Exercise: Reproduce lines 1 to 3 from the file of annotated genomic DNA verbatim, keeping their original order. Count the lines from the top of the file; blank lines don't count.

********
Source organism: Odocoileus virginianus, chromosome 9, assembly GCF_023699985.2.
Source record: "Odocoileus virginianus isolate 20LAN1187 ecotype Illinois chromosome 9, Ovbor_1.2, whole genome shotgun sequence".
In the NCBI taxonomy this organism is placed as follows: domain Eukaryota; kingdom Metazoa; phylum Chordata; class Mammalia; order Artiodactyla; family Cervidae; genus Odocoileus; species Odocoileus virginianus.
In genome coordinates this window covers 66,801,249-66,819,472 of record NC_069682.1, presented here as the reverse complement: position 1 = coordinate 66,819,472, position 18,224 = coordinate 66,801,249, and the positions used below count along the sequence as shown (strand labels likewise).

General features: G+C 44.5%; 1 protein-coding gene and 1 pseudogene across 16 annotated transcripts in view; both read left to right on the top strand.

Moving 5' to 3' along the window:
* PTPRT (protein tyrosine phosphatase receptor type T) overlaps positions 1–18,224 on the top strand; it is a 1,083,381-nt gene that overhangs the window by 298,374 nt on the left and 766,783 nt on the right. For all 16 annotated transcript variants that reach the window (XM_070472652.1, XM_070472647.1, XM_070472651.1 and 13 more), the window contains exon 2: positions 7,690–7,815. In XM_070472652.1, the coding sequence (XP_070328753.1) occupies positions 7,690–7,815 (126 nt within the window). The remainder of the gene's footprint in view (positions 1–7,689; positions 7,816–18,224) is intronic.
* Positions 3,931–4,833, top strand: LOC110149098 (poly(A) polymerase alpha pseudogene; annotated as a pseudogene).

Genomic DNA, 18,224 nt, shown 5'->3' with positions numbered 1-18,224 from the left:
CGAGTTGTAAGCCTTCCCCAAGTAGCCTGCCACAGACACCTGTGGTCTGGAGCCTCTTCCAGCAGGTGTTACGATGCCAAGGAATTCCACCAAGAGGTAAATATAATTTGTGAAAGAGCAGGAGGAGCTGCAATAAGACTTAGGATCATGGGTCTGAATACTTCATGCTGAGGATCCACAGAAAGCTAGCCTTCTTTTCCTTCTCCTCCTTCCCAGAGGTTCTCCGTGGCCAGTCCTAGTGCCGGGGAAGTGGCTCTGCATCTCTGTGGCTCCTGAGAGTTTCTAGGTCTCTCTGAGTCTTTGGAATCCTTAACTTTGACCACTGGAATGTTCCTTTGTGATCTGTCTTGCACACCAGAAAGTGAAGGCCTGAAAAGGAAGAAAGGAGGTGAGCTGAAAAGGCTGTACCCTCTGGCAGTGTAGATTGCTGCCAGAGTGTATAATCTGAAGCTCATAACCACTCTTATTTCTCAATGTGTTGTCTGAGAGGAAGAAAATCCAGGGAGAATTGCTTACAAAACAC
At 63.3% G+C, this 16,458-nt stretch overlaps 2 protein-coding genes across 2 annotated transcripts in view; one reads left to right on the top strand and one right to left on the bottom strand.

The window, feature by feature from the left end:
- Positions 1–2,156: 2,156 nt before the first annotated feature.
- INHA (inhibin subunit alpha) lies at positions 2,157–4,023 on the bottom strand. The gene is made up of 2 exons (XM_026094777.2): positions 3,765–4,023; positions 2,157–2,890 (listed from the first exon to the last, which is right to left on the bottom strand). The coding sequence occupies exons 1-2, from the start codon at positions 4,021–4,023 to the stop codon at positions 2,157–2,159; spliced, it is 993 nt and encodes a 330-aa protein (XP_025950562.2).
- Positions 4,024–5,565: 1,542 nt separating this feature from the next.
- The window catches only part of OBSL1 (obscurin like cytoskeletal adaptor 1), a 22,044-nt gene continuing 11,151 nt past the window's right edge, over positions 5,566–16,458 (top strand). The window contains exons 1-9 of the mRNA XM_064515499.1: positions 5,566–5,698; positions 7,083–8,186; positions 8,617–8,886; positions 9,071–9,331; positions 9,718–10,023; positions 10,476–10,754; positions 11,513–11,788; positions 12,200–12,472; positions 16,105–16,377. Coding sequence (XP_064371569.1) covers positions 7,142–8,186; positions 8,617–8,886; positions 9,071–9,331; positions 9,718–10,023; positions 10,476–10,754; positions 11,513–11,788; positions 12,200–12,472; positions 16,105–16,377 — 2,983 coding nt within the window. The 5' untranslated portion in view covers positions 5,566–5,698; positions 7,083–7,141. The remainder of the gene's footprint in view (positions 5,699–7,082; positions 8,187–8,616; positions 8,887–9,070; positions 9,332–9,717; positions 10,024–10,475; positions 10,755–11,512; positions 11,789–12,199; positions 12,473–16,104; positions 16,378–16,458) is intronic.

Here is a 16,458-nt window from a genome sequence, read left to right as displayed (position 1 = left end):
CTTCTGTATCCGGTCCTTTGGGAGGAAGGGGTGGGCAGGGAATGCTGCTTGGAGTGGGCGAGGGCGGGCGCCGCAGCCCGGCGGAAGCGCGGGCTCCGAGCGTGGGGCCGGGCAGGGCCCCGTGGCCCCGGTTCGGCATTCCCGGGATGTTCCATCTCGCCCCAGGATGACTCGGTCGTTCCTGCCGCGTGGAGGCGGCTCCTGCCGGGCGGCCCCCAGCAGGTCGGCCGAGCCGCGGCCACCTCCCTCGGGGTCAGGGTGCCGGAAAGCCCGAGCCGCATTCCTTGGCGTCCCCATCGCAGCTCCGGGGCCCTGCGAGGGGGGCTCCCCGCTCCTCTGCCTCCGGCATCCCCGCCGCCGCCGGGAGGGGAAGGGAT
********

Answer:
Source organism: Odocoileus virginianus, chromosome 9, assembly GCF_023699985.2.
Source record: "Odocoileus virginianus isolate 20LAN1187 ecotype Illinois chromosome 9, Ovbor_1.2, whole genome shotgun sequence".
In the NCBI taxonomy this organism is placed as follows: domain Eukaryota; kingdom Metazoa; phylum Chordata; class Mammalia; order Artiodactyla; family Cervidae; genus Odocoileus; species Odocoileus virginianus.